Shane Warne - before him leg spin wasn't very fashionable.
    Johan Cruyff - introduced Total Football.
    Daley Thompson - changed the way track and field games were made for computers :p

  • Comment number 26.

    I think in games like golf and tennis it is more difficult to pinpoint game-changers because it is tricky to work out whether it was individual players or advances in equipment that brought changes about. I know snooker equipment has changed, but Hendry, Higgins and O'Sullivan's century stats dwarf their predecessors, and even contemporaries, to such an extent that there is no question they dragged the game forward.

  • Comment number 27.

    Without getting too off topic, I just want to respond to comment #24.

    The reason I mention Federer is they way he took control of the game in his earlier days. Sampras and Graff won as much and now Federer, despite still in theory being in his prime, is routinely matched and sometimes bettered by Djokovic, Nadal and even Murray.

    However they have risen to match him by adjusting their game to mirror his. Namely the power and top-spin he generates on his forehand and backhand.

    I'm reminded of an interview with Tim Henman a couple of years ago. He was asked what the most significant change in Tennis was. Without hesitation he said that it was when the strings on rackets changed from cats-gut to synthetic material in the mid 90's. This allowed the strings to get far more grip on the ball than before. Federer was the first to really exploit this new massive increase in the top-spin that could be deployed and he was able to hit the ball faster in open play than most players could muster on their first serve!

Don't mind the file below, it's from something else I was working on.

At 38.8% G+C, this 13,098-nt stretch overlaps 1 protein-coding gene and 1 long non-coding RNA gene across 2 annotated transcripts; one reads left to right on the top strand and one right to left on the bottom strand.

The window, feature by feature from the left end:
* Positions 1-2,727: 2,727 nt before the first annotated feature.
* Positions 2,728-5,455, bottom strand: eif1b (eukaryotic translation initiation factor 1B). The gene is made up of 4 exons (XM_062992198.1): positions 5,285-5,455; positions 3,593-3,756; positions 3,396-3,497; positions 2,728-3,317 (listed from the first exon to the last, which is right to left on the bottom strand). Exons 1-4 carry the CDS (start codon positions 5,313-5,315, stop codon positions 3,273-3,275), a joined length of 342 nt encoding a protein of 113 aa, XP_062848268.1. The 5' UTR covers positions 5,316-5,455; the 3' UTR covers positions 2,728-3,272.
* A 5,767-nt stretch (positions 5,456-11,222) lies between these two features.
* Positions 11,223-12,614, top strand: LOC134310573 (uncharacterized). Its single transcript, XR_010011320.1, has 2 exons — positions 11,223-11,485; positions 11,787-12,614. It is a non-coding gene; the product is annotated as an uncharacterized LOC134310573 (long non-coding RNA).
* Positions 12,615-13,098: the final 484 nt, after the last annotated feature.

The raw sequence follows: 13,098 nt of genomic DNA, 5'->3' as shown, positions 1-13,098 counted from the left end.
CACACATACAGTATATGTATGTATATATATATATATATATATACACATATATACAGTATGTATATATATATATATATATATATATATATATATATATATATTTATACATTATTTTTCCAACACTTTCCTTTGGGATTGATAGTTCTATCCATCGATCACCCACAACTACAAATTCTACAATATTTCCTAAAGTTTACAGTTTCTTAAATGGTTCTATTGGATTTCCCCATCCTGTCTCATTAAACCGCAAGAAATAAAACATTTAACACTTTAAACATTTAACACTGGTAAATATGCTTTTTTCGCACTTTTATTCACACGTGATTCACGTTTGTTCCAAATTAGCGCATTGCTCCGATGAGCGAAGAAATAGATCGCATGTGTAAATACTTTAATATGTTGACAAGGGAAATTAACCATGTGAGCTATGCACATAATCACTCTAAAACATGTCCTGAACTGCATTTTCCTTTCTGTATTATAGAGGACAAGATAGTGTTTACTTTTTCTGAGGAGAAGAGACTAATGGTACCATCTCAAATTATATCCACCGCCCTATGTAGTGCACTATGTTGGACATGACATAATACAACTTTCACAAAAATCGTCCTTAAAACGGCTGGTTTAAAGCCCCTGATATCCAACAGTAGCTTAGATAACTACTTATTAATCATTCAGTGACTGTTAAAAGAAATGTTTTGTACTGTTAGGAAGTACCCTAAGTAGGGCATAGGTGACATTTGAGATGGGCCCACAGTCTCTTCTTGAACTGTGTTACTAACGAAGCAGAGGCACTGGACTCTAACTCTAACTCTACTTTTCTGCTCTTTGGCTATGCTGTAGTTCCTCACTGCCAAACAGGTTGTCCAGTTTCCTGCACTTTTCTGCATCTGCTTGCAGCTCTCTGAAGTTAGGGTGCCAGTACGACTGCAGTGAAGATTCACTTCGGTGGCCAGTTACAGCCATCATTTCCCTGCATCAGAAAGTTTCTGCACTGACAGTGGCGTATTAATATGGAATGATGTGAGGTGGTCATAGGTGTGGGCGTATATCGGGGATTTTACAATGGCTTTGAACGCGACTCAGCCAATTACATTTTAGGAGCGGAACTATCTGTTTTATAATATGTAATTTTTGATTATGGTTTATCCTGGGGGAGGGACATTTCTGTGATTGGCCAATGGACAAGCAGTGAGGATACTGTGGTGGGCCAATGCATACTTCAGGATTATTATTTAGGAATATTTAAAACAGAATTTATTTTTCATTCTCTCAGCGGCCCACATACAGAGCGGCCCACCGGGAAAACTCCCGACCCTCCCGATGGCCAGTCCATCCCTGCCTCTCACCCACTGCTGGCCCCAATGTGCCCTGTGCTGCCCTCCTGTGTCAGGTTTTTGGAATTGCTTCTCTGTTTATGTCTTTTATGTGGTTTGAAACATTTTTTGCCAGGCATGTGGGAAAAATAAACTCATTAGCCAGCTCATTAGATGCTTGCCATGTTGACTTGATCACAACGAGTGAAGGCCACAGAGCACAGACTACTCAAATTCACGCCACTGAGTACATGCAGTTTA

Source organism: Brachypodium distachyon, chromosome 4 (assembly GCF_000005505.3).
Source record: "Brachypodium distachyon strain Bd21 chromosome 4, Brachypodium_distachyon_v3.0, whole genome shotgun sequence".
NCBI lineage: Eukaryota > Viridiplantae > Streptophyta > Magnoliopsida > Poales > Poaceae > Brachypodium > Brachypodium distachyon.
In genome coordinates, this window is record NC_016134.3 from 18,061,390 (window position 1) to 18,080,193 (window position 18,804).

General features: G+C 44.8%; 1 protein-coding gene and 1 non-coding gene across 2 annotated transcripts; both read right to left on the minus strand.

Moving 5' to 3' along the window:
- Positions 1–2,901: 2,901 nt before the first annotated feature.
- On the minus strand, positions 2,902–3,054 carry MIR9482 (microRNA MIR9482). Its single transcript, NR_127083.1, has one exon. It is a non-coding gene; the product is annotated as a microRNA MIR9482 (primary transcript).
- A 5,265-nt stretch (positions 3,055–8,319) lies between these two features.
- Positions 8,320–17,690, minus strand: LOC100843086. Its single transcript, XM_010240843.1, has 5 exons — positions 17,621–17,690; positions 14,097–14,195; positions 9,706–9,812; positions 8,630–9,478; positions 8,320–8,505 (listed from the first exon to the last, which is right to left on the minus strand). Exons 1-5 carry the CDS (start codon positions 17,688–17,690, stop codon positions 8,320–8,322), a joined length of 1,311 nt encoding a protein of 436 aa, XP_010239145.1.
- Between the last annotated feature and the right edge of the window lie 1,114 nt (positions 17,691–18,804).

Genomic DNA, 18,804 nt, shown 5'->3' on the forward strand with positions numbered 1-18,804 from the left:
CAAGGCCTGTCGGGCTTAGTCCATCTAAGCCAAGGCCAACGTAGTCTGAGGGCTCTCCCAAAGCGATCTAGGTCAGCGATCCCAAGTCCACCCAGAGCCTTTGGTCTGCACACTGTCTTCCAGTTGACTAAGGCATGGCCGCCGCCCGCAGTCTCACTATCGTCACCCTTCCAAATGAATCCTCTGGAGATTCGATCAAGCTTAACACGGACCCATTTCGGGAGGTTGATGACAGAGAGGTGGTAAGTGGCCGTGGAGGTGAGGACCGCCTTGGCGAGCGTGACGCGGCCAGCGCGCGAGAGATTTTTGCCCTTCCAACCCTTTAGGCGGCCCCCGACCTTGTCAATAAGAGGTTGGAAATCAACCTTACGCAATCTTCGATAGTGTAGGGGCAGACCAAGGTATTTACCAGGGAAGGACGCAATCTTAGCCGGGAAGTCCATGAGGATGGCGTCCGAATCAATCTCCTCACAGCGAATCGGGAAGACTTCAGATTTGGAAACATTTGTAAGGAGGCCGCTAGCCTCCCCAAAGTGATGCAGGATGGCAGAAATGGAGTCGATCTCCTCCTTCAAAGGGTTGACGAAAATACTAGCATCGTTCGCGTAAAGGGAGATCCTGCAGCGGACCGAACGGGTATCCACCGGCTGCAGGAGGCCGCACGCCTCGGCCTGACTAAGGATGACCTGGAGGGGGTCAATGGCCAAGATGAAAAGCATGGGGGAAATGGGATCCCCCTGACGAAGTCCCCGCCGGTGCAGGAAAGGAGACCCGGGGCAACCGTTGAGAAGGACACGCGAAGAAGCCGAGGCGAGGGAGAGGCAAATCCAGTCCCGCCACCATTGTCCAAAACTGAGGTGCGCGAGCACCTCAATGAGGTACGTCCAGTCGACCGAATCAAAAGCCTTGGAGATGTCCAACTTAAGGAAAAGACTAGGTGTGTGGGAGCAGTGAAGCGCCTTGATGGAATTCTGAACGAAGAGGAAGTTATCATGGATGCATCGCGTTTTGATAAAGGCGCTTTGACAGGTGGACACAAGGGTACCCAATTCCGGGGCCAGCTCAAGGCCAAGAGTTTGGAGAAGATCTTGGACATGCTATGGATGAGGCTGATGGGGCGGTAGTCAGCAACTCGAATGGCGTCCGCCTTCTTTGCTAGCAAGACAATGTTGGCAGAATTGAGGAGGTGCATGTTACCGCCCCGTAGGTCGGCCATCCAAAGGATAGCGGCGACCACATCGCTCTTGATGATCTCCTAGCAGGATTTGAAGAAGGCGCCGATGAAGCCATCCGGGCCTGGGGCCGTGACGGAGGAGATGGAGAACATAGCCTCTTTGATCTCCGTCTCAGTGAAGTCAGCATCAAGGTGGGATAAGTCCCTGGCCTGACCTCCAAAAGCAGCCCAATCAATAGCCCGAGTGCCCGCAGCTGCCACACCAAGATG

When you see how hard players like Nadal and Federer hit their forehand shots now, try these shots without synthetic strings at Wimbledon and the ball will land somewhere in Kent!

    Again. Coming back to the snooker. It's not a question of who is the best as this is always a somewhat facile question. Lionel Messi would make Bobby Moore look like a Sunday League player but the comparison is of course unfair. Equally O'Sullivan routinely beat Hendry, but he himself said Hendry was the better player.

    Federer may get beaten by Nadal and Djokovic, but he changed tennis FAR more then they have. They have merely continued his revolution.

  • Comment number 28.

    fair to say that any comparison is between flair and text book,
    text book in the form of reardon, davis s, and hendry produced 19 titles.
    whereas flair in the form of higgins a, white and o`sullivan has only produced 5
    both styles great to watch but long term/money wise, text book is the proven winner.
    got £5 on Stephen Lee @ 33/1 for the worlds, remember where you heard it lol

  • Comment number 29.

    Sir Donald Bradman. Not just better than anyone else. Not even better than anyone else ever. 50% as good again as the next best guy in history. Lost the best six years in his career due to WWII or the margin would be wider. They had to invent bodyline to cope with him then they had to ban it to save the game

    Eddie Merckx. Better than any other sprinter, better than any other climber, better than any other one day racer, better than any other stage racer. Better than anyone else while he was still a junior. After Merckx, nobody else tried to do everything, they specialized.

  • Comment number 30.